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Adhesive

A model zeolite molecule, illustrating its porous structure and large inner surface area (...

It has been estimated that up to 85 percent of all wood materials (such as particleboard or plywood) contain adhesives that in turn contain formaldehyde, and the World Health Organization has classified formaldehyde as a carcinogen. Unfortunately, it’s not enough to simply avoid eating those wood products – even the fumes given off by formaldehyde have been shown to pose a health hazard. Many people turn to keeping spider plants in their homes or offices, as they help neutralize airborne toxins, but now help could be coming from another source. German researchers have discovered that by adding special minerals to wood adhesives, those adhesives themselves can help clean the air.  Read More

Geckos inspire electronics-printing technique

A team of engineers has formulated a new method of adhesion based on a natural phenomena found in geckos. Inspired by the gecko’s ability to stick to any kind of surface and easily un-stick itself, the engineers from Northwestern University and the University of Illinois have developed a new reversible adhesion stamp. The team created a square polymer stamp that can easily transport an array of electronic devices and print them onto a diverse range of complex surfaces including clothing, plastics and leather.  Read More

Paul Day and Alan Asbeck worked on adhesives for the feet of the gecko-like Stickybot (Ima...

The biology of a gecko’s foot that gives the lizard its remarkable climbing ability has been used by engineers at Stanford University to create a robot that can climb smooth surfaces including a wall of slick glass. With feet modeled on the intricate design of gecko toes, the Stickybot could lead to the development of robots that can scale vertical surfaces to access dangerous or hard to reach places.  Read More

Potentially toxic petroleum-based wood adhesives may soon give way to safer soy-based glue...

Two thousand years ago Jesus may have walked on water, but soon we may be walking on food. In a bid to become more environmentally sustainable, scientists have unveiled a new "green" alternative to commonly used petroleum-based wood adhesives. Representatives from the U.S. Department of Agriculture (USDA) Forest Products Laboratory in Wisconsin, speaking at this week's 240th National Meeting of the American Chemical Society, talked about the development of a soy-based glue. The substance is derived from food products such as soy milk and tofu, and could mean a new generation of eco-friendly flooring, furniture, cabinets and other wood products.  Read More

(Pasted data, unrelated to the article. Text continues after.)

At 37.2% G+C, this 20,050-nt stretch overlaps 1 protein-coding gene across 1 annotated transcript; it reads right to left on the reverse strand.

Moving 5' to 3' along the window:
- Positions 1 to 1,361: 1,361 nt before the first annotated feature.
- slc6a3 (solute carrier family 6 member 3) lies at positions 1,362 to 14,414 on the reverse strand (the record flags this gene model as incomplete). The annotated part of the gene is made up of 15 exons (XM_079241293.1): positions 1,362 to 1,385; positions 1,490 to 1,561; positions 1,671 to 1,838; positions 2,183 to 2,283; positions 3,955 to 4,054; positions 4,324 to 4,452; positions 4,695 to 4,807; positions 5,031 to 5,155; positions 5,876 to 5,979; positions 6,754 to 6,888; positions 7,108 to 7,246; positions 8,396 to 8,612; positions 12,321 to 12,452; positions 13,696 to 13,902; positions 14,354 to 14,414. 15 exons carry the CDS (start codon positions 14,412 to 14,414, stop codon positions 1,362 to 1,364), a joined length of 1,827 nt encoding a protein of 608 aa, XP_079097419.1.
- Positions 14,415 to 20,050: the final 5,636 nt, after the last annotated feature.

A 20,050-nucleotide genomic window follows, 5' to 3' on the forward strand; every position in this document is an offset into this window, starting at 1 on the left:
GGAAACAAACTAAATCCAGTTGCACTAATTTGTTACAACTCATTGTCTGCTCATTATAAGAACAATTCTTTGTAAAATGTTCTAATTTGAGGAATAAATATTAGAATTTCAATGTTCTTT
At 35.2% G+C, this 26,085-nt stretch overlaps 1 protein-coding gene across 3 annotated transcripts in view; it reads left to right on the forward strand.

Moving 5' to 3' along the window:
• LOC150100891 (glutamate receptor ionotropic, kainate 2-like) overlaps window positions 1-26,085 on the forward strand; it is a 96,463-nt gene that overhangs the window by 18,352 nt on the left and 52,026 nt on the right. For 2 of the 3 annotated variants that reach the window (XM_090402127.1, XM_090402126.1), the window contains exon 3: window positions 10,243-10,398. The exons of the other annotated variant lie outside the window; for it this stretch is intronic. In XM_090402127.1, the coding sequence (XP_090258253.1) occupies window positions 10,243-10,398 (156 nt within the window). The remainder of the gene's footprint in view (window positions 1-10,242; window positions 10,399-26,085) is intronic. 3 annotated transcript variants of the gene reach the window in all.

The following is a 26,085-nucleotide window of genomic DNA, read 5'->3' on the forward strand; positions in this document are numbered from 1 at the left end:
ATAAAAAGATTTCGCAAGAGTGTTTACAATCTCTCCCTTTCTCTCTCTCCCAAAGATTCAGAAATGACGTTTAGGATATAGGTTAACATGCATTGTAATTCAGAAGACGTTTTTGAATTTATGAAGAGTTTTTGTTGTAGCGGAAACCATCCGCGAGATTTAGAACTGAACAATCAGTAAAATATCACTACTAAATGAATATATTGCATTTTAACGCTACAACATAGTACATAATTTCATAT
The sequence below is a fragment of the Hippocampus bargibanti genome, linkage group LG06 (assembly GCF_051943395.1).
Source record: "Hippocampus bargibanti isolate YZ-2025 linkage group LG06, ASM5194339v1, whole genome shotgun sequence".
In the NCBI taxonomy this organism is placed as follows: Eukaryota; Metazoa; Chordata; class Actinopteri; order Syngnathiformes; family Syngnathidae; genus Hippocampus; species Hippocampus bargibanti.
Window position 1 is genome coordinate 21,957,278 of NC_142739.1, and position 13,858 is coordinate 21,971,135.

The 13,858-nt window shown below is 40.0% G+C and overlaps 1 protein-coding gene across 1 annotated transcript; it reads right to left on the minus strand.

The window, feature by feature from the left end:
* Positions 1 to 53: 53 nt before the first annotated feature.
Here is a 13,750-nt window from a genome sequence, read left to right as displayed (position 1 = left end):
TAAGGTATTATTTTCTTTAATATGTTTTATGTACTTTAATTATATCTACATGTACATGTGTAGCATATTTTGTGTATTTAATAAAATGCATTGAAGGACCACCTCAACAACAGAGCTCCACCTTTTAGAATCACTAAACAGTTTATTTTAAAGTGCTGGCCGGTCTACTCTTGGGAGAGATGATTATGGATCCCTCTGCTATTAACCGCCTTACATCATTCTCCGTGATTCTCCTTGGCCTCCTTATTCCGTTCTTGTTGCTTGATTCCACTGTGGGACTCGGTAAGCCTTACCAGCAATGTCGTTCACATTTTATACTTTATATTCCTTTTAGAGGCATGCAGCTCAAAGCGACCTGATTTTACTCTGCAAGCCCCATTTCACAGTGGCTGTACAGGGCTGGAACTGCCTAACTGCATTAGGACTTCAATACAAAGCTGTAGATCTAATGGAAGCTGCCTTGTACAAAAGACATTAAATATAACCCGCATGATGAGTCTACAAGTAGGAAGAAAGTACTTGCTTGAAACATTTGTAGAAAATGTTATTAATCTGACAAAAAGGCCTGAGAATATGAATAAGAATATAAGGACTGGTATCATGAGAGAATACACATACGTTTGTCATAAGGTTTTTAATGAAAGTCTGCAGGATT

In the search for a hot-melt composite adhesive Professor Kaichang Li noticed a sticky res...

It happens often in research. While looking for one thing, scientists stumble across another. In this case, researchers at Oregon State University's College of Forestry were looking for an elusive wood-based adhesive that would be solid at room temperature but melt when the heat was turned up. What they stumbled upon was an easily produced, environmentally benign, pressure sensitive adhesive which holds the potential to be cheaply produced from a wide range of vegetable oils.  Read More

Adhesive Gift Wrap for a busy lifestyle

March 24, 2008 Self-adhesive Gift Wrap was announced today by Hallmark , a first-of-its-kind product coated on one side with a low-tack adhesive formulated by Hallmark, which sticks firmly to packages, creating a beautifully-wrapped gift with a cleaner presentation, and apparently, a lot less fuss. Essentially, if you can operate a sticky note, you can wrap like a pro with Adhesive Gift Wrap. Apart from the saving of time, we’re told that ribbons aren’t required. We know it all sounds a bit devoid of the joy-of-giving ethos, so scoff if you must, but the exclusive Hallmark Adhesive Gift Wrap is the result of requests from consumers who want the act of gift wrapping to be more convenient for their busy lifestyles.  Read More

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